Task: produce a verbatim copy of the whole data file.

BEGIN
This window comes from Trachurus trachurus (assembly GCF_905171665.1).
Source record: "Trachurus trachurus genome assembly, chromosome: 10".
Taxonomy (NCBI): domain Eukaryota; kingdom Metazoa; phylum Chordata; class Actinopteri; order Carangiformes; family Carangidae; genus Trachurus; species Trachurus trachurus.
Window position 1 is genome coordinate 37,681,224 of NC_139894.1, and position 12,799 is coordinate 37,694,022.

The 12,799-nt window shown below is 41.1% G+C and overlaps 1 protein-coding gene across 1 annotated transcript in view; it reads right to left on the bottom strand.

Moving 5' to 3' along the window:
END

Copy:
This window comes from Trachurus trachurus (assembly GCF_905171665.1).
Source record: "Trachurus trachurus genome assembly, chromosome: 10".
Taxonomy (NCBI): domain Eukaryota; kingdom Metazoa; phylum Chordata; class Actinopteri; order Carangiformes; family Carangidae; genus Trachurus; species Trachurus trachurus.
Window position 1 is genome coordinate 37,681,224 of NC_139894.1, and position 12,799 is coordinate 37,694,022.

The 12,799-nt window shown below is 41.1% G+C and overlaps 1 protein-coding gene across 1 annotated transcript in view; it reads right to left on the bottom strand.

Moving 5' to 3' along the window: